Acquiring new email addresses and new donors is imperative to building relationships through online fundraising. And it’s a lot like dating; how could you ask her to dinner if you never asked for her number?
Clearly, the more email addresses your organization has, the greater your potential for online fundraising success. But how to execute on that premise is an ever-evolving landscape of strategies, tactics, and technological assets.
Here are five ideas for bringing it all together to help drive new constituent acquisition.
1. Optimize your website homepage for email capture:
Converting email addresses from new visitors is a key objective of most nonprofit homepages. The opportunity to capture this information should get the visibility it deserves, so put it “above the fold” and highlight it in some capacity, ensuring that it’s not likely to be missed by even the most cursory pass through the page.
2. Integrate with offline campaigns:
Use traditional direct marketing collateral to promote your website and the value to the visitor in sharing his or her email address. Even just a single sentence about the new information available on the website and how easy it is to sign up for electronic newsletters can help encourage offline donors to join the email housefile.
Use a special URL to track conversion from offline lists and to promote online engagement to traditionally offline constituents.
3. Leverage social media and social sharing opportunities:
Direct fundraising through social media may still be in its infancy, but using social platforms to engage and attract new constituents is now a tenet of basic fundraising. Your Facebook® page has great information about your mission, so use it to strike while the iron is hot and enable email capture directly from Facebook®. (Note: You’ll have better results if you enable the email capture on Facebook® itself as opposed to linking to a page on your own website).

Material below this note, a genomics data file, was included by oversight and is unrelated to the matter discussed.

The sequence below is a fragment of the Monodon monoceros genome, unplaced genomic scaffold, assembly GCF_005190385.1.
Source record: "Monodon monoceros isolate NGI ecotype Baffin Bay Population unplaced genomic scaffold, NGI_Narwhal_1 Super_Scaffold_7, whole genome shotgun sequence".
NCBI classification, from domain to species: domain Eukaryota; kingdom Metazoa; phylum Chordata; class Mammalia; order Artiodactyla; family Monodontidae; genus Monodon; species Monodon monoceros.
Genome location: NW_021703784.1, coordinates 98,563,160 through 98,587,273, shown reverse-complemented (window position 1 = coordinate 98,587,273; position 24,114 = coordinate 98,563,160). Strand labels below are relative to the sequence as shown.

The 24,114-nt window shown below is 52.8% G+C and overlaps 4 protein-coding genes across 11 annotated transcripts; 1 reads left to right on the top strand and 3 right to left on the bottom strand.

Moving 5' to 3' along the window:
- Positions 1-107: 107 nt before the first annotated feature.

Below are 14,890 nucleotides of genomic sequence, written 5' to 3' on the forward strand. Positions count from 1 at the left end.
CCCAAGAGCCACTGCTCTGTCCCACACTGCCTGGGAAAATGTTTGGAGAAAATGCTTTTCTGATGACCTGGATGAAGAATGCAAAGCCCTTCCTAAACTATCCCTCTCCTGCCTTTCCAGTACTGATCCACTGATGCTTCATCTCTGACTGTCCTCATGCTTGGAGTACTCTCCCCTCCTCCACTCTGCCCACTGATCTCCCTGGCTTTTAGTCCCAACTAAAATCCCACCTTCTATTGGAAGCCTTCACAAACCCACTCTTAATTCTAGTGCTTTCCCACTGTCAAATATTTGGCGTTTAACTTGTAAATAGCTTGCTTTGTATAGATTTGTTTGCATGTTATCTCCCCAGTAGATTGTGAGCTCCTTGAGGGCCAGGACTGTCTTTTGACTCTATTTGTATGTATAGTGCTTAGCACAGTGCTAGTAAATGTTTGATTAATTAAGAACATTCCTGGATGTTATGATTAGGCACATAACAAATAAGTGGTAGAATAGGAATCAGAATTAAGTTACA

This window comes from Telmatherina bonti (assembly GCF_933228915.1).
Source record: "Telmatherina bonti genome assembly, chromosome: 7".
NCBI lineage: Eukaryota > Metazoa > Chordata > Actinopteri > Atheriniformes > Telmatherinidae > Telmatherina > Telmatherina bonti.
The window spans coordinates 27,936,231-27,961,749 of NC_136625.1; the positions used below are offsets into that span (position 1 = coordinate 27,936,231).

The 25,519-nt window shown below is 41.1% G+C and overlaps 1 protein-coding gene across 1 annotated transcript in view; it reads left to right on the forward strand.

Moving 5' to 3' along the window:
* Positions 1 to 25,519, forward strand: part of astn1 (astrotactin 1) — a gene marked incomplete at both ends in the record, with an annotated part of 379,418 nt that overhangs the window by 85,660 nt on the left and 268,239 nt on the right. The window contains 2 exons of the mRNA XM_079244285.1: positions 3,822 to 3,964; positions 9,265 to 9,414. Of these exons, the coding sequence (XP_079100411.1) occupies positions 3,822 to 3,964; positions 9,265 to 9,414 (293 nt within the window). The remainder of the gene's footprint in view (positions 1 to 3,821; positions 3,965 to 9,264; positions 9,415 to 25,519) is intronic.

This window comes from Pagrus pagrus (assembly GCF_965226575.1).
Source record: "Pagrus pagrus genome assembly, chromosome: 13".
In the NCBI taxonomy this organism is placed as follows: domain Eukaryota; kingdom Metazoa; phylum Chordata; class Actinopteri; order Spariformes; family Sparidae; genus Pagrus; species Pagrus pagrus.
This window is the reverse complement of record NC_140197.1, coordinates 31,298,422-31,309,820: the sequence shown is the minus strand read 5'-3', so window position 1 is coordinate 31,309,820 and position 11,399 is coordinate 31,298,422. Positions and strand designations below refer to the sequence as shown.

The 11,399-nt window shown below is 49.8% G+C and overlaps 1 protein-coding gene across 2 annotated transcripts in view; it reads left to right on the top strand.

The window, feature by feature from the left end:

Also, use the Facebook® social sharing widget, which allows constituents to post to Facebook® after taking an action through your website. Encouraging transactional sharing is effective because people are more likely to take an action themselves if referred by a trusted friend.
4. Ask for non-financial support:
Ask constituents to sign a pledge or take a related grassroots advocacy action. This is an easy way to lower barrier to entry, especially for constituents who may not be ready to contribute financially.
5. Use events to drive email acquisition:
Even if your organization isn’t using events as a primary fundraising tool, chances are you still host physical events throughout the year. Don’t miss the opportunity to ask attendees for their email addresses, along with select information that allows you to further identify their interest in your organization.
Just as there are lots of ways you can “get her number” (ask her directly, get it through her friends, look it up online, send her a note), some methods are easier and more successful than others. The same goes for building your housefile. Whether you’re asking for potential constituents’ email addresses through a form on your website or social media, the most important thing is that you ask. You can’t take that next step until you do
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